Diabetes Mind Map (Side Two)

  • Created by: sadiek04
  • Created on: 06-12-22 11:40
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  • Diabetes
    • HSC Staff involved in Care
      • GP
        • A GPs role in a patients diabetes care may vary but a GP is usually pay a service users first contact for any health concerns. Generally, they will help coordinate a service users care and will submit a professional referral which will refer the service users to specialists in that field.
      • DRN (Diabetes Specialist Nurse)
        • This is a nurse with a specialist knowledge of diabetes, they will give service users support and advice between appointments such as blood sugar checks and adjusting medication. They can also usually help run patient diabetes group education courses like DESMOND, A patient may not need to see a DRN it depends on their treatment and personal situation.
      • Practice Nurse
        • A nurse from a service users GP surgery may support their diabetes care, depending on their specialist knowledge.
      • Diabetes Specialist
        • This doctors is a diabetes specialist, they are usually based at a hospital or diabetes clinic, although some areas have community diabetologists based at their GP surgery.
      • Registered Dietitian
        • This is an expert in food and nutrition who can speak to the service user (They will speak to both Type 1 and Type 2 patients) about the right diet for the service user. When a service user is first diagnosed with diabetes they should always visit a dietician and have regular reviews with them.
      • Registered Podiatrist
        • One of the many symptoms of diabetes is having cuts and sores that do not heal properly, this can lead to issues with the feet that can lead to severe infections or worse.   Podiatrists are experts in feet and legs, a patient will probably have a yearly foot check to ensure there are no serious issues that can lead to problems for the service user, if there is something that needs extra care that cannot be solved at the GP clinic or by a nurse, a podiatrist will be needed.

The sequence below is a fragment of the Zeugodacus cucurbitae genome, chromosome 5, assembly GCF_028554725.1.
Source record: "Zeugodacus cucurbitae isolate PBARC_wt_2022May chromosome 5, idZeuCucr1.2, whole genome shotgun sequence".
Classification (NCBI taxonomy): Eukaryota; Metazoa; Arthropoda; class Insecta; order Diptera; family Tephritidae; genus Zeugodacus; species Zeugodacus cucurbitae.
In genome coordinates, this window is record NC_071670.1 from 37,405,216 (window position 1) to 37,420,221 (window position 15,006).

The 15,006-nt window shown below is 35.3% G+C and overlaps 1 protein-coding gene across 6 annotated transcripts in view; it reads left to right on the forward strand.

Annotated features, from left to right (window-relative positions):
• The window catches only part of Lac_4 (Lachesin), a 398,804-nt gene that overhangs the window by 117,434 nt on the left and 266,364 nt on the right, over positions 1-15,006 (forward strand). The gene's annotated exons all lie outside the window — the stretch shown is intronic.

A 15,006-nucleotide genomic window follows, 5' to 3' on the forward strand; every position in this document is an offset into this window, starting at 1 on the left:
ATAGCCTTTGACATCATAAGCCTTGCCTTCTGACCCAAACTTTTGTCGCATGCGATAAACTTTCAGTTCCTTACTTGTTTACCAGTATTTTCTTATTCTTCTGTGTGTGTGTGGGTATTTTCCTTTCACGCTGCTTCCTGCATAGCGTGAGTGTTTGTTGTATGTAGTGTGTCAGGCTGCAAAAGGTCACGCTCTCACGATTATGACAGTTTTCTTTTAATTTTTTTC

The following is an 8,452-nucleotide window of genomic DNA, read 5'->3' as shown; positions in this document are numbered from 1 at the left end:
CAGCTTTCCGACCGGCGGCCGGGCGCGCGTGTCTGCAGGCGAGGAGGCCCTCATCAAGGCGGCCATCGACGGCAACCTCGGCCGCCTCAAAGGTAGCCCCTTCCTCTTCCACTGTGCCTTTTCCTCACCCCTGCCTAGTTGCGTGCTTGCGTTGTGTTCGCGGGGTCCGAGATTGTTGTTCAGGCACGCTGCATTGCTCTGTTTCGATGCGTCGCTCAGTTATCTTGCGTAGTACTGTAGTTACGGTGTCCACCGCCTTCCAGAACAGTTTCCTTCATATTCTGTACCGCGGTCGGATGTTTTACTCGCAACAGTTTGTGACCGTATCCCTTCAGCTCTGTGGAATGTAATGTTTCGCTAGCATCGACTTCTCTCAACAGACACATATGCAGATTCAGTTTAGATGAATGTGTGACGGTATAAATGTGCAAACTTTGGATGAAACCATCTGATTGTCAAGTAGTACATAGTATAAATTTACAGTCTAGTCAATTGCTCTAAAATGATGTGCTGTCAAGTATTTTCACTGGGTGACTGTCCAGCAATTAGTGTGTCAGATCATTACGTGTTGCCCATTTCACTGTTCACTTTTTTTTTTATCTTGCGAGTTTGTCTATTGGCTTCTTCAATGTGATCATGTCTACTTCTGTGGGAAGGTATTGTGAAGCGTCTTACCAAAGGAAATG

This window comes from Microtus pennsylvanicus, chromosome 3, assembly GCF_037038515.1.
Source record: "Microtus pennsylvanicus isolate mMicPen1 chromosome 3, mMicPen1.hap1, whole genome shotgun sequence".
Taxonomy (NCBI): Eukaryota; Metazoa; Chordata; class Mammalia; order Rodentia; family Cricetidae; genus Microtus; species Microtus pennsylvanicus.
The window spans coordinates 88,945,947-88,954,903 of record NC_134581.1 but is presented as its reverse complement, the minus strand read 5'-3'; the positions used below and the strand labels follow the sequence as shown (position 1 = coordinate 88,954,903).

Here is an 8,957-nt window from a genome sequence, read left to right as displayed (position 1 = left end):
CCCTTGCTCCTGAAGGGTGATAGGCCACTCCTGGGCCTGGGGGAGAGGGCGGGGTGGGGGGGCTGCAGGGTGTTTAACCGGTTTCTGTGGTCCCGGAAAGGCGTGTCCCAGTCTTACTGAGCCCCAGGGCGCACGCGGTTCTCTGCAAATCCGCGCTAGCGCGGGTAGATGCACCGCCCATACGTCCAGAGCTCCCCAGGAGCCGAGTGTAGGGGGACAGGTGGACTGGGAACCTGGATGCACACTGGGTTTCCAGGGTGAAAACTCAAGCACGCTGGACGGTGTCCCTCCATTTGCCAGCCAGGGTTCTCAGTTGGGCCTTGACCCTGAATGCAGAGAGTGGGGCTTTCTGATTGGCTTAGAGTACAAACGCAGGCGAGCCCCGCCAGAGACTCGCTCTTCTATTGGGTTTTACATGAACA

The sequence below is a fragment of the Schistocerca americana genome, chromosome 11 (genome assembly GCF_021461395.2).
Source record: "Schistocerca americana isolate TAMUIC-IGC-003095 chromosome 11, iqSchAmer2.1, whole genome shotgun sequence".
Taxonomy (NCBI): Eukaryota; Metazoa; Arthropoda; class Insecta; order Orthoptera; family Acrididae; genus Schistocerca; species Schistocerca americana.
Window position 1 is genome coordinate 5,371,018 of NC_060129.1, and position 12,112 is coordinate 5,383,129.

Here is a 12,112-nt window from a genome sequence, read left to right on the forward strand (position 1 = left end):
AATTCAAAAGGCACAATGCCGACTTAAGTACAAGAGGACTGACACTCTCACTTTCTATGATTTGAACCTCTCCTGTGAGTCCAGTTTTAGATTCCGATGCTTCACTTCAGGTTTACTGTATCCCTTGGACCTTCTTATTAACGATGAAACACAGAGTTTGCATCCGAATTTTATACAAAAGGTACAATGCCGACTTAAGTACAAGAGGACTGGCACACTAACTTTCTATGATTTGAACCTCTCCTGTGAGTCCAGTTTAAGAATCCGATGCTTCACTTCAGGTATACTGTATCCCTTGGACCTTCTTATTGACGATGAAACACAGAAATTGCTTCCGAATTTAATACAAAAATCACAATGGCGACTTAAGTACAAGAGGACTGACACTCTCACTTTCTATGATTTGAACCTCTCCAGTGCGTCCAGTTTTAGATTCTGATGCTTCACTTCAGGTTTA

• Optometrist or Opthamologist
        • This is a doctor who is an expert with eyes, they will oversee the treatment of patients and will diagnose types of retinopathy, a patient may not be seen by an ophthalmologist but they look at photos of a service users eyes when patients go for their diabetic yearly eye screening to check for any underlying issues. They can also help treat blurry vision which is one of the numerous issues associated with diabetes.
      • Pharmacist
        • A qualified pharmacist at a service users pharmacy will help a service user by monitoring their medicines and ensuring they have their prescriptions and they can also advise patients on any treatments they may need to help any symptoms they may be experiencing.
      • Psychologist
        • Living with diabetes can be difficult and can take a serious toll on the service user and their family, if a patient is struggling with the emotional effects of diabetes a GP can refer you to a psychologist to talk to which will provide support and mental health help to make their treatment easier.
    • Adjustments required
      • Flexibility for working hours in order for them to have time to eat food and test
      • Providing a private place for the individual to inject the insulin
      • Modified equipment e.g for visually impaired people


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